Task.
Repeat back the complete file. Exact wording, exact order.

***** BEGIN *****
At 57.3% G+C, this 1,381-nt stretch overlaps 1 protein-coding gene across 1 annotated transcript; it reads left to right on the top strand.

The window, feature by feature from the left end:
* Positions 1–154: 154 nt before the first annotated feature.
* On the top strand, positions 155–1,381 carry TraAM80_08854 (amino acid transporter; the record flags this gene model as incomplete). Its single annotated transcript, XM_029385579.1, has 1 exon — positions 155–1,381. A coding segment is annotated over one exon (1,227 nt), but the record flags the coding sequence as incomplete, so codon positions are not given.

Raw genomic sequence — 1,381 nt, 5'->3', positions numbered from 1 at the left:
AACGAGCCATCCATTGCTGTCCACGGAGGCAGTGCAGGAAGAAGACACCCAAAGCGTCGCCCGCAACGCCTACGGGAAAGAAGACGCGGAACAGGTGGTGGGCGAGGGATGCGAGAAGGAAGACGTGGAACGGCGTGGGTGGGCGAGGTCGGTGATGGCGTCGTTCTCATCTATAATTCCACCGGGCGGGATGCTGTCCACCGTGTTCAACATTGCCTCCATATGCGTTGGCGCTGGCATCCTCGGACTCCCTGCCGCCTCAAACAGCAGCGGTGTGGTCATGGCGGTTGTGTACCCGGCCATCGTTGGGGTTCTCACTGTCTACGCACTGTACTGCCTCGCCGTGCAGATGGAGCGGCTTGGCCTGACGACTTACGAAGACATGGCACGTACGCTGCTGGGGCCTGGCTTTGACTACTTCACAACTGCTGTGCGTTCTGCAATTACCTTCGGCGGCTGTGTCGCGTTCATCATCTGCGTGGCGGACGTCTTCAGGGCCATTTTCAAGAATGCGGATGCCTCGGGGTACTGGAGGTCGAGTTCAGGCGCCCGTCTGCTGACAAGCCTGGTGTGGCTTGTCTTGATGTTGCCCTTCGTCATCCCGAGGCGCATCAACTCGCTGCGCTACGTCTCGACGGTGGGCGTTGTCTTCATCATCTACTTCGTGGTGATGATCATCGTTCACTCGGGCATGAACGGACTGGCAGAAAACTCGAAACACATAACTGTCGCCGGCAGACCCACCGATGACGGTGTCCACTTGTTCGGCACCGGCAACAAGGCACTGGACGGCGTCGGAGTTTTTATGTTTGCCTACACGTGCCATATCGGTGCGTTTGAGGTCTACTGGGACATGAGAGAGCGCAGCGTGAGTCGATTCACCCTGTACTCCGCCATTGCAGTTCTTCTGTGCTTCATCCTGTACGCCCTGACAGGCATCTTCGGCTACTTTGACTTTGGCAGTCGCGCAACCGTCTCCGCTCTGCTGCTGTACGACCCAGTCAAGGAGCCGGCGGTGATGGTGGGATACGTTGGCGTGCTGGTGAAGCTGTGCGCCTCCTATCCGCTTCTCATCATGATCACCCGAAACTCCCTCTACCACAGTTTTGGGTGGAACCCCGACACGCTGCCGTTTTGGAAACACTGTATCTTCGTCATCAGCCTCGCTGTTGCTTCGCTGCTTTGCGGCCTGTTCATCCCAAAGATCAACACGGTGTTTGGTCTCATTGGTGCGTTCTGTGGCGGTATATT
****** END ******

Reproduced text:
At 57.3% G+C, this 1,381-nt stretch overlaps 1 protein-coding gene across 1 annotated transcript; it reads left to right on the top strand.

The window, feature by feature from the left end:
* Positions 1–154: 154 nt before the first annotated feature.
* On the top strand, positions 155–1,381 carry TraAM80_08854 (amino acid transporter; the record flags this gene model as incomplete). Its single annotated transcript, XM_029385579.1, has 1 exon — positions 155–1,381. A coding segment is annotated over one exon (1,227 nt), but the record flags the coding sequence as incomplete, so codon positions are not given.

Raw genomic sequence — 1,381 nt, 5'->3', positions numbered from 1 at the left:
AACGAGCCATCCATTGCTGTCCACGGAGGCAGTGCAGGAAGAAGACACCCAAAGCGTCGCCCGCAACGCCTACGGGAAAGAAGACGCGGAACAGGTGGTGGGCGAGGGATGCGAGAAGGAAGACGTGGAACGGCGTGGGTGGGCGAGGTCGGTGATGGCGTCGTTCTCATCTATAATTCCACCGGGCGGGATGCTGTCCACCGTGTTCAACATTGCCTCCATATGCGTTGGCGCTGGCATCCTCGGACTCCCTGCCGCCTCAAACAGCAGCGGTGTGGTCATGGCGGTTGTGTACCCGGCCATCGTTGGGGTTCTCACTGTCTACGCACTGTACTGCCTCGCCGTGCAGATGGAGCGGCTTGGCCTGACGACTTACGAAGACATGGCACGTACGCTGCTGGGGCCTGGCTTTGACTACTTCACAACTGCTGTGCGTTCTGCAATTACCTTCGGCGGCTGTGTCGCGTTCATCATCTGCGTGGCGGACGTCTTCAGGGCCATTTTCAAGAATGCGGATGCCTCGGGGTACTGGAGGTCGAGTTCAGGCGCCCGTCTGCTGACAAGCCTGGTGTGGCTTGTCTTGATGTTGCCCTTCGTCATCCCGAGGCGCATCAACTCGCTGCGCTACGTCTCGACGGTGGGCGTTGTCTTCATCATCTACTTCGTGGTGATGATCATCGTTCACTCGGGCATGAACGGACTGGCAGAAAACTCGAAACACATAACTGTCGCCGGCAGACCCACCGATGACGGTGTCCACTTGTTCGGCACCGGCAACAAGGCACTGGACGGCGTCGGAGTTTTTATGTTTGCCTACACGTGCCATATCGGTGCGTTTGAGGTCTACTGGGACATGAGAGAGCGCAGCGTGAGTCGATTCACCCTGTACTCCGCCATTGCAGTTCTTCTGTGCTTCATCCTGTACGCCCTGACAGGCATCTTCGGCTACTTTGACTTTGGCAGTCGCGCAACCGTCTCCGCTCTGCTGCTGTACGACCCAGTCAAGGAGCCGGCGGTGATGGTGGGATACGTTGGCGTGCTGGTGAAGCTGTGCGCCTCCTATCCGCTTCTCATCATGATCACCCGAAACTCCCTCTACCACAGTTTTGGGTGGAACCCCGACACGCTGCCGTTTTGGAAACACTGTATCTTCGTCATCAGCCTCGCTGTTGCTTCGCTGCTTTGCGGCCTGTTCATCCCAAAGATCAACACGGTGTTTGGTCTCATTGGTGCGTTCTGTGGCGGTATATT